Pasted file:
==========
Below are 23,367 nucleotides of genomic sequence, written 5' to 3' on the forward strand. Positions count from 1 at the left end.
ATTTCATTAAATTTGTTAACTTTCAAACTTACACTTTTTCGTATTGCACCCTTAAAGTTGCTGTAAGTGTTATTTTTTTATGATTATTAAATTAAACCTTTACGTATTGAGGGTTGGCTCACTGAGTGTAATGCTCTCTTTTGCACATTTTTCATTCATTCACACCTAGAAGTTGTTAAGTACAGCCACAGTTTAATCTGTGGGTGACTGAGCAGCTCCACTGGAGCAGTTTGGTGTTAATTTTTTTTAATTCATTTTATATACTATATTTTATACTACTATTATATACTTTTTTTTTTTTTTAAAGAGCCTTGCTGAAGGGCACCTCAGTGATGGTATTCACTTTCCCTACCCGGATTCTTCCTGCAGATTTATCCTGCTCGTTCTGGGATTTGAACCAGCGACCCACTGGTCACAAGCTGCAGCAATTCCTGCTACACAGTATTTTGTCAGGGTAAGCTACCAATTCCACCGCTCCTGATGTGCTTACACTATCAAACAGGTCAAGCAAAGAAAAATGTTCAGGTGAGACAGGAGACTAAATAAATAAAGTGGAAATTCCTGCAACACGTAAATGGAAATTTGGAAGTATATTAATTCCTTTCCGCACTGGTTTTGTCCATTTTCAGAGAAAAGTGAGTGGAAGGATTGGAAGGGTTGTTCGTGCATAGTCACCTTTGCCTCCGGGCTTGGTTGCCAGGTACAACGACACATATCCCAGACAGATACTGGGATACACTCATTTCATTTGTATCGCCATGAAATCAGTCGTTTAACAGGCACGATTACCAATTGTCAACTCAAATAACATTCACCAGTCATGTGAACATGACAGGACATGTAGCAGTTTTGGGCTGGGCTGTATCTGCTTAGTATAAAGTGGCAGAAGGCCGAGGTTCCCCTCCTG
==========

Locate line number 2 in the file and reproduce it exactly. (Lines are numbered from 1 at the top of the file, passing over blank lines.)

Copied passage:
ATTTCATTAAATTTGTTAACTTTCAAACTTACACTTTTTCGTATTGCACCCTTAAAGTTGCTGTAAGTGTTATTTTTTTATGATTATTAAATTAAACCTTTACGTATTGAGGGTTGGCTCACTGAGTGTAATGCTCTCTTTTGCACATTTTTCATTCATTCACACCTAGAAGTTGTTAAGTACAGCCACAGTTTAATCTGTGGGTGACTGAGCAGCTCCACTGGAGCAGTTTGGTGTTAATTTTTTTTAATTCATTTTATATACTATATTTTATACTACTATTATATACTTTTTTTTTTTTTTAAAGAGCCTTGCTGAAGGGCACCTCAGTGATGGTATTCACTTTCCCTACCCGGATTCTTCCTGCAGATTTATCCTGCTCGTTCTGGGATTTGAACCAGCGACCCACTGGTCACAAGCTGCAGCAATTCCTGCTACACAGTATTTTGTCAGGGTAAGCTACCAATTCCACCGCTCCTGATGTGCTTACACTATCAAACAGGTCAAGCAAAGAAAAATGTTCAGGTGAGACAGGAGACTAAATAAATAAAGTGGAAATTCCTGCAACACGTAAATGGAAATTTGGAAGTATATTAATTCCTTTCCGCACTGGTTTTGTCCATTTTCAGAGAAAAGTGAGTGGAAGGATTGGAAGGGTTGTTCGTGCATAGTCACCTTTGCCTCCGGGCTTGGTTGCCAGGTACAACGACACATATCCCAGACAGATACTGGGATACACTCATTTCATTTGTATCGCCATGAAATCAGTCGTTTAACAGGCACGATTACCAATTGTCAACTCAAATAACATTCACCAGTCATGTGAACATGACAGGACATGTAGCAGTTTTGGGCTGGGCTGTATCTGCTTAGTATAAAGTGGCAGAAGGCCGAGGTTCCCCTCCTG